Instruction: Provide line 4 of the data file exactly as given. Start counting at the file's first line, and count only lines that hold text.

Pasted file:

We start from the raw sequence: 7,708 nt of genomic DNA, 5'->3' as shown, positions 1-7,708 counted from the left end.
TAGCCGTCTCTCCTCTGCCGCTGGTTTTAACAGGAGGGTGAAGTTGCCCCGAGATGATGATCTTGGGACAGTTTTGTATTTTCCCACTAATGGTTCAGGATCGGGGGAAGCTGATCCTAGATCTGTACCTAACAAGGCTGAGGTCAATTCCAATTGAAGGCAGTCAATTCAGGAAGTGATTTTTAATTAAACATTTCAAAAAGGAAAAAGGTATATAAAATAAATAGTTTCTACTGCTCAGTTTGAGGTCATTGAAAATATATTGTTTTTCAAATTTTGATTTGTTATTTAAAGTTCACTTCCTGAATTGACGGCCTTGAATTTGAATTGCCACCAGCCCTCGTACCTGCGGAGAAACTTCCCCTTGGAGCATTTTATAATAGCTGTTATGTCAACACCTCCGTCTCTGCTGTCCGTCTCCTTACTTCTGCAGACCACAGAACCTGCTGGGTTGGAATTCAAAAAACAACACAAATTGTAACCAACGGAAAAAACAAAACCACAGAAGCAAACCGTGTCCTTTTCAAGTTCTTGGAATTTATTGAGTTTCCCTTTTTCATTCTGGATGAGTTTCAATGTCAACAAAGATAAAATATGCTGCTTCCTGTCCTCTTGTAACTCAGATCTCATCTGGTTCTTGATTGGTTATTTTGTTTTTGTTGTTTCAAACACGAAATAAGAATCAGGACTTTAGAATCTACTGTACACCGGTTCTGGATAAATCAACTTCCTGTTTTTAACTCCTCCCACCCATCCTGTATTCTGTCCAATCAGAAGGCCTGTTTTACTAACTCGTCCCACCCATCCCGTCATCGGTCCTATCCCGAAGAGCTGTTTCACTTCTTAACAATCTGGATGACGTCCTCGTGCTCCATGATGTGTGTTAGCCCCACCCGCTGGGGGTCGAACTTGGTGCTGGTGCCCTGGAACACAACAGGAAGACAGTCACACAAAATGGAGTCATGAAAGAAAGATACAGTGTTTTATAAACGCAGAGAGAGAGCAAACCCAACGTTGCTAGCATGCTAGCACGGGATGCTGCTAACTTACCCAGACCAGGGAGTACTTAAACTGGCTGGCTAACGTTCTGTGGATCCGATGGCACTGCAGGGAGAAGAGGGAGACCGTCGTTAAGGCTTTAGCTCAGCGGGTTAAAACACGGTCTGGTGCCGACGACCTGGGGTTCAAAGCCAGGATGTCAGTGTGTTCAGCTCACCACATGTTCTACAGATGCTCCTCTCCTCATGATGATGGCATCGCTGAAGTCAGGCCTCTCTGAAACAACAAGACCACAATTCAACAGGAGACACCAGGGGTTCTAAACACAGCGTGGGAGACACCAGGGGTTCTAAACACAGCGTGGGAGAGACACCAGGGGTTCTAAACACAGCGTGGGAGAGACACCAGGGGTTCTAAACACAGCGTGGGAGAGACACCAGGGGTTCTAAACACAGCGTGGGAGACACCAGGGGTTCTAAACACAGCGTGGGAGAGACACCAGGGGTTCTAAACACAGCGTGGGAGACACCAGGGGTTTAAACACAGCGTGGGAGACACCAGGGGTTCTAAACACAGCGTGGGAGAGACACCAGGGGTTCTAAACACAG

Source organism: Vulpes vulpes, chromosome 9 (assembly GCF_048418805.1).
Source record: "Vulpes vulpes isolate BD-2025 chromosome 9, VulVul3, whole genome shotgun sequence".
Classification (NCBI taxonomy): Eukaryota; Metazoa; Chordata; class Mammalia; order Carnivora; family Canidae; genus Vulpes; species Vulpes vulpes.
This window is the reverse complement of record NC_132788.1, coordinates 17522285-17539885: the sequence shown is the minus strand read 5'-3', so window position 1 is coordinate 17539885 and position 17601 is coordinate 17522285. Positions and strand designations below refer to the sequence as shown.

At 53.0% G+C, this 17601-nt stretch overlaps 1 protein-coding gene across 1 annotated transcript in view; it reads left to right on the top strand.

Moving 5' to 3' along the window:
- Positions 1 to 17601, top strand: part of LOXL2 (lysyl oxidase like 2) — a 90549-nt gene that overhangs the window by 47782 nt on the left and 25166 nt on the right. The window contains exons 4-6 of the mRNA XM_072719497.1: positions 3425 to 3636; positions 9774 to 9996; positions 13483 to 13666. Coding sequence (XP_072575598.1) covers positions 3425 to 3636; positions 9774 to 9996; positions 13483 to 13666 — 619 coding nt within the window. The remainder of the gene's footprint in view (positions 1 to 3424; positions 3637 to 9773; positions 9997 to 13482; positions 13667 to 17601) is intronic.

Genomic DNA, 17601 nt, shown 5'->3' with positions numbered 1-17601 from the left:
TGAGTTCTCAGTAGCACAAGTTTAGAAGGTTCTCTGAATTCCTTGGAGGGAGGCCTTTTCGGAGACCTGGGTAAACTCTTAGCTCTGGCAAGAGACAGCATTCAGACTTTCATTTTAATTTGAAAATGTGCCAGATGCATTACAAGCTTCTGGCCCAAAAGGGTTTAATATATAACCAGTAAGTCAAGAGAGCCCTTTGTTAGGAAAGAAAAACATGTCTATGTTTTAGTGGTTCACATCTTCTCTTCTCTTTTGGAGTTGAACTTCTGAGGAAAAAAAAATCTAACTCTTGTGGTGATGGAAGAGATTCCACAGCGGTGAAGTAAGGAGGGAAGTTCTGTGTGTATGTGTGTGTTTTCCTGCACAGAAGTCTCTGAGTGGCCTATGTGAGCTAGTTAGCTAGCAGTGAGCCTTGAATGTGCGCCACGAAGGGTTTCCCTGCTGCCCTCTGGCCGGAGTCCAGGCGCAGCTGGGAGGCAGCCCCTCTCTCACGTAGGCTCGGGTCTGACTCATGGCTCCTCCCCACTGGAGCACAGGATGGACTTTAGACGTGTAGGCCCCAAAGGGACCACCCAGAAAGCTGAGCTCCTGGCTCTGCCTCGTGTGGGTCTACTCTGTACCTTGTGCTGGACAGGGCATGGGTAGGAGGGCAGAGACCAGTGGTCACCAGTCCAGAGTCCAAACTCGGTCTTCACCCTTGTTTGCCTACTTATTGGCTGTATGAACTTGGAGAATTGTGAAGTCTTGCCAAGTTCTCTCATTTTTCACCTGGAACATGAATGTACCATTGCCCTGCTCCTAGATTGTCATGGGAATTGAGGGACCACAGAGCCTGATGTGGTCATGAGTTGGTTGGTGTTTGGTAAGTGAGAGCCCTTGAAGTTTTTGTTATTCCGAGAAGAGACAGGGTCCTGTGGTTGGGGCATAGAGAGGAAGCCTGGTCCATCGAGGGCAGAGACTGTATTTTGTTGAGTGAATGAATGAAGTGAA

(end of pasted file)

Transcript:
Source record: "Vulpes vulpes isolate BD-2025 chromosome 9, VulVul3, whole genome shotgun sequence".